Chairman, Bio Conservation Society, Sri Lanka
This year, the Indian Ocean and South East Asia Regional Meeting (IOSEA) was held on 13th April in New Orleans, USA, prior to the 34th International Sea Turtle Symposium. Approximately 20 participants from 15 countries, including Australia, Bangladesh, France, Japan, Malaysia, Mozambique, Philippines, Seychelles, Sri Lanka, Tanzania, United Arab Emirates, United Kingdom and United States, attended. Lalith Ekanayake (co-organiser of the meeting) gave a brief introduction to the meeting, its history, and welcomed new participants before introducing seven presentations.
Jeanne Mortimer described the status of sea turtle research and conservation in the Seychelles and Chagos Islands. She explained new initiatives for the outer island, progress of the satellite tagging programme and genetic studies, and the sand temperature monitoring programme. Peter Richardson discussed the IOSEA Western Indian Ocean Marine Turtle Task Force and 8th WIOMSA Scientific Symposium held in Mozambique in November 2013. Jeff Miller summarised the current research on sea turtles in Saudi Arabia. Teri Shore discussed threats from industrialisation of the Great Barrier Reef and potential harm to sea turtle nesting beaches and marine habitat in the area. Andrea Phillott (co-organiser of the meeting) described her current research on hatchery management practices in the Indian Ocean and Southeast Asia region. Hiroyuki Suganuma discussed broad aspects of sea turtle conservation and management issues in Japan, including protection of nests from monitor lizards.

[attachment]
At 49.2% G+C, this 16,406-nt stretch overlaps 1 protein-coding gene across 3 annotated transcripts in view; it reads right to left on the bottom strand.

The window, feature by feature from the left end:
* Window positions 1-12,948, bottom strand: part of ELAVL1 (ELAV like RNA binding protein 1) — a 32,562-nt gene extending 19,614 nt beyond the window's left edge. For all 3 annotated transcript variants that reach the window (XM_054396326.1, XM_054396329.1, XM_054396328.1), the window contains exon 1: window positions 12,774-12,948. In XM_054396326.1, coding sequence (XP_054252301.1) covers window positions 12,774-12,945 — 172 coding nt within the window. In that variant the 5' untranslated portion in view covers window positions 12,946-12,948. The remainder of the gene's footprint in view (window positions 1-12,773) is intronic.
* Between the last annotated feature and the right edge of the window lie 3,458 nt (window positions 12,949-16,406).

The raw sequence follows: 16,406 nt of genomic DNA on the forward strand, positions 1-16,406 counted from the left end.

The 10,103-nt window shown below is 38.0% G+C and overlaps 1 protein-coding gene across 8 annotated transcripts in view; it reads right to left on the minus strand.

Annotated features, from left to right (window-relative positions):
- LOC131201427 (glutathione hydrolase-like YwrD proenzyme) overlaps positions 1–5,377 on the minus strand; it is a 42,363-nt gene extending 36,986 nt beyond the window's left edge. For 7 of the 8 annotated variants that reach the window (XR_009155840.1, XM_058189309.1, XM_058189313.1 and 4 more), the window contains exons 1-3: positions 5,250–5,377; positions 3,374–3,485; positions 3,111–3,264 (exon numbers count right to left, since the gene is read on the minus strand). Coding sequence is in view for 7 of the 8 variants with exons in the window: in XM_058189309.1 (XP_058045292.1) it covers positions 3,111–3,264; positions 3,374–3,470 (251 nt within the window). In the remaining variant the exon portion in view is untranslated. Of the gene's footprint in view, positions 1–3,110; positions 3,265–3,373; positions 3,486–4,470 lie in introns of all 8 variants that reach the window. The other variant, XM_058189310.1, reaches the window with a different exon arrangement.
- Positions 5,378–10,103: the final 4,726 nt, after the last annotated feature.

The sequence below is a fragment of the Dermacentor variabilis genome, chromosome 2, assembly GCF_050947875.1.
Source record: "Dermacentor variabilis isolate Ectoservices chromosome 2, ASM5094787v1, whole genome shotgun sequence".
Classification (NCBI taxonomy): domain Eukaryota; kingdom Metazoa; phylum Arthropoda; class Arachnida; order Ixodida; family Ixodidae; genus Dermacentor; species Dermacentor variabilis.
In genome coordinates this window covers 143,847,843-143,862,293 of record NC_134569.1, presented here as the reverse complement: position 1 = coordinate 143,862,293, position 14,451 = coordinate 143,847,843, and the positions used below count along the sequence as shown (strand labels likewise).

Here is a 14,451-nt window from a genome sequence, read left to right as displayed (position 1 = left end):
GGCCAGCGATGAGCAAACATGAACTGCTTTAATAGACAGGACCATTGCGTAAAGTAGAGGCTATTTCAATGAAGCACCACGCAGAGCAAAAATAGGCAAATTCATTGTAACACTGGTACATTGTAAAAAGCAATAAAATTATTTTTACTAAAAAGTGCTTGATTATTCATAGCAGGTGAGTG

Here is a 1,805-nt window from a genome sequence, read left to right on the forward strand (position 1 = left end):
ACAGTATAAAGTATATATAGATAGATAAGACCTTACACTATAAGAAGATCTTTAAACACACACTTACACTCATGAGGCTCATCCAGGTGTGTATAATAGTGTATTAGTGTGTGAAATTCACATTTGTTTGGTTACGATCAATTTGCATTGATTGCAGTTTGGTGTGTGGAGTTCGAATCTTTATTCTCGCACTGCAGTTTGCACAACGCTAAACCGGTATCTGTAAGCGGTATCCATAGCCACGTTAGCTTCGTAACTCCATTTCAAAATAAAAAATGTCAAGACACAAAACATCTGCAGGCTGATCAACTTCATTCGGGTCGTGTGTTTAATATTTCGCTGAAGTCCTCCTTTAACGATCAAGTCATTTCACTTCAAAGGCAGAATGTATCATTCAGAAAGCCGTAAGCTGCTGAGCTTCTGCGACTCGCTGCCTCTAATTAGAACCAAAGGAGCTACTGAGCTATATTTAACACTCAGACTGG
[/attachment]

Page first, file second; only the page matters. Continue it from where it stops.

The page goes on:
During the general discussion, participants raised topics of general interest. Lalith Ekanayake described the recent theft of albino turtles from a turtle hatchery in Sri Lankan. Nick Pilcher raised a question about turtle by-catch and pointed out that there are very few studies on turtle by-catch in the region. He suggested regional participants consider focusing on small scale fishery by-catch of sea turtles and explained about the CMS dugong survey methodology and concurrent collection of turtle by-catch data within the same survey. Mark Guinea raised the potential impact of port development in Asian countries.
The next meeting will be held in Turkey before the 35th International Sea Turtle Symposium. We hope more regional participants will be able to attend as the venue is closer and travel will be cheaper.
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